Fragomen Australia is delighted to support the Committee for Economic Development of Australia (CEDA) in the publication of its latest research report looking at the Effects of Temporary Migration in Australia
released on 15 July, as well as the series of events across Australia showcasing this report.
The importance of this research and its timing should not be underestimated.
Australia is at a crossroads in terms of public debate and policy making, as it relates to population and migration. During the years of the Howard government, and the Labor governments that succeeded it, the economic benefits that were linked to population growth and immigration were broadly accepted, even though they were not regularly discussed.
Now, in the global context of rising nationalism and protectionism in many countries, as well as the issues of wage stagnation, unaffordable housing and congestion in some of Australia’s biggest cities, public debate has again turned towards population growth – and migration – being responsible for these issues, with migration becoming an increasingly sensitive issue.
As we have observed the debate here in Australia and overseas, we have seen that many contributors conflate the permanent and temporary migration programs and may make conclusions without objectively understanding or analysing the economic data. With questions about how an increasingly more restrictive and complex migration policy has been formed against economic data and analysis, as well as pressure from interest groups, we welcome CEDA’s efforts in delivering an objective analysis to better inform the debate and to ensure that future temporary migration policy positions and rhetoric are appropriately challenged.
While significant attention in the public discourse is placed on Australia’s Permanent Migration Program, much less focus is given to temporary migration, despite the fact that there are more than 2.3 million people currently in Australia holding some sort of temporary visa. The report discusses in detail a number of different temporary visa categories; however there are some key points in relation to temporary skilled visas which I believe are worth highlighting further.
The report notes the highly cyclical labour market needs in Australia and illustrates why Australia has a temporary skilled visa program. The program seeks to address skills shortages, but in a way that does not undermine the local labour market or present a barrier to suitably skilled Australians securing these jobs. The ongoing tension between these two objectives has resulted in frequent reviews of the program, leading to what the report terms as a ‘constant state of flux’. This can have the effect of creating uncertainty for business as well as the individual visa holders. Fragomen regularly receives this feedback from our corporate clients and our Government Relations practice continues to represent this to the authorities.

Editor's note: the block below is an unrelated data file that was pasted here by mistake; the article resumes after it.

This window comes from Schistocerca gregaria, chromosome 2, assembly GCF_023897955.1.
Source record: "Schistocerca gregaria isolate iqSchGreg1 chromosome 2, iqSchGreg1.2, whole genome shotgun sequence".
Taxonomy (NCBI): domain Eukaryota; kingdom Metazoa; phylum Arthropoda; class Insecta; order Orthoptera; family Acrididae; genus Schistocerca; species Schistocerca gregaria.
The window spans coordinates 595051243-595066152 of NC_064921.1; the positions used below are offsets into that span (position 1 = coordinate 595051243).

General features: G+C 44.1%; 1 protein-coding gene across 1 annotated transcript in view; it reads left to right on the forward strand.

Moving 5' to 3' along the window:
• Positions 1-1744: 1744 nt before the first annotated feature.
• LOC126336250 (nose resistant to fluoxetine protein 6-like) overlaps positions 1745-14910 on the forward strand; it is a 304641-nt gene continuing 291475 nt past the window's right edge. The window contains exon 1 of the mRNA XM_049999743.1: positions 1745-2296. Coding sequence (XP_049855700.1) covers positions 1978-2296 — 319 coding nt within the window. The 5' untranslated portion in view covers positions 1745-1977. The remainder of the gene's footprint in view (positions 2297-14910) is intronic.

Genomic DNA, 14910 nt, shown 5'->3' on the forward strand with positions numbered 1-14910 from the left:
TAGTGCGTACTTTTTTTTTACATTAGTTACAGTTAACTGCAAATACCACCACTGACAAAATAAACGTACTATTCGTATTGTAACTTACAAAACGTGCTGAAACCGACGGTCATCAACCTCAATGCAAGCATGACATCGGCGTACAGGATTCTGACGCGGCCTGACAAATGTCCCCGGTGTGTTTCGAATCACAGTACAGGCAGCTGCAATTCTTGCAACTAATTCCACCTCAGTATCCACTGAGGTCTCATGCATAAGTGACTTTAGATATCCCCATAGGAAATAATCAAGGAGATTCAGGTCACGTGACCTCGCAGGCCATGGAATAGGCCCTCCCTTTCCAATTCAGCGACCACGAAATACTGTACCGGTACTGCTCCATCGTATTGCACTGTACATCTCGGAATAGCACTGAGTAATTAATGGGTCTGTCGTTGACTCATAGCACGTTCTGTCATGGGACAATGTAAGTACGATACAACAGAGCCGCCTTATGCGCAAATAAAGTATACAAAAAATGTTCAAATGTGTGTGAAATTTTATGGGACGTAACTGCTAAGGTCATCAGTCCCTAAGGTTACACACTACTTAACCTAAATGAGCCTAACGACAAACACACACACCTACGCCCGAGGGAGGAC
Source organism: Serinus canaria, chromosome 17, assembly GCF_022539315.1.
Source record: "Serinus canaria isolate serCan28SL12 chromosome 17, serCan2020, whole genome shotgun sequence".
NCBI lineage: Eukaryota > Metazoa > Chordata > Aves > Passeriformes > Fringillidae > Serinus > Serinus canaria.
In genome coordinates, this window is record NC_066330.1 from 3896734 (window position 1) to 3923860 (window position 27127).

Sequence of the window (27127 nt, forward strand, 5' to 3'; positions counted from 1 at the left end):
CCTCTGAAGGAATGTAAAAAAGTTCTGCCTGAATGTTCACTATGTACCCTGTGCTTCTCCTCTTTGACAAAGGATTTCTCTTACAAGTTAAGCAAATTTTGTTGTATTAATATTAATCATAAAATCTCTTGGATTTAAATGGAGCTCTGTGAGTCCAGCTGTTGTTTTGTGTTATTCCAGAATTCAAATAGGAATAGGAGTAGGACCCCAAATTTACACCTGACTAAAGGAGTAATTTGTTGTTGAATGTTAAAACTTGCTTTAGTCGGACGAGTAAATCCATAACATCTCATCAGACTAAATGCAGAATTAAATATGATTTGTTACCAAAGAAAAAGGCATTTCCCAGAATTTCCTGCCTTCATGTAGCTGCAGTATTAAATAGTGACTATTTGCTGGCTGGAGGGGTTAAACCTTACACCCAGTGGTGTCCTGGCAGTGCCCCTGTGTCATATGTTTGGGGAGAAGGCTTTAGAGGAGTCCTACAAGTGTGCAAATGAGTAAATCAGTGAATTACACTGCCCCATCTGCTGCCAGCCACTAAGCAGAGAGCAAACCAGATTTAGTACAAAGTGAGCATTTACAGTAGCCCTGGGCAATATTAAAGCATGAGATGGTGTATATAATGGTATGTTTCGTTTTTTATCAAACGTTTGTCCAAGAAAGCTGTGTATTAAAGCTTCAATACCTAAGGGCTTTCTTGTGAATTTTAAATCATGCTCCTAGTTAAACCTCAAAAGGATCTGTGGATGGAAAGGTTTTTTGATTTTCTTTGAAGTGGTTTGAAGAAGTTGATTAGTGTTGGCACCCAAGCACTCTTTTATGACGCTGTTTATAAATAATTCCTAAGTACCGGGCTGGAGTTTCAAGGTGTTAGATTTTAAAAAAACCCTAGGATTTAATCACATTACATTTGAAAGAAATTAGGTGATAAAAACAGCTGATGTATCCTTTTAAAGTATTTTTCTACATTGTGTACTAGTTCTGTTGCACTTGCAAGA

A second issue relates to the changing nature of skills shortages. As occupations change, with the increased mechanisation and digitisation of work, the framework that has been chosen to underpin the skilled visa program is not able to keep up. To apply for a visa in the skilled program, an employer must nominate an occupation on one of the skill shortage lists. Occupations are classified into such lists by referring to the Australian and New Zealand Standard Classifications of Occupations (ANZSCO). Designed primarily for statistical purposes and last updated in 2013, ANZSCO fails to reflect the significant changes to many occupations as well as new occupations that simply did not exist at the time the ANZSCO was conceived or updated.
The final point is the question of Labour Market Testing. In a demand driven system based on regularly reviewed skill occupation lists, the question posed by the report is whether both a skill shortage list and labour market testing should be required. Similarly, the requirement to conduct labour market testing for Intra Company Transferees (ICT), or for incumbents in a position, are both counter intuitive. From a practical perspective, the highly technical nature of the labour market testing requirements has imposed a significant layer of red tape on business and has delayed the ability to sponsor workers quickly. This has the potential to undermine Australia’s global competitiveness and can result in multinational companies making the decision to take their business elsewhere.
Fragomen works with many multinational organisations, for many of whom exposure to overseas operations for its staff is an essential part of a career pathway; and Australian employees have the same opportunity, with benefits being brought back to the company – and Australia – when the employee returns to home base.
The LMT framework, while including some concessions for ICTs, still requires evidence to be provided that a ‘suitably qualified Australian’ was not able to be found to perform the nominated role. This fails to take the unique nature of ICT transfers into account.
In combination, these and other factors can mean that employers find the framework excessively complex to navigate and keep abreast of the ongoing changes, and this is why obtaining sound transactional and strategic advice is essential to successfully manage the temporary skilled visa program.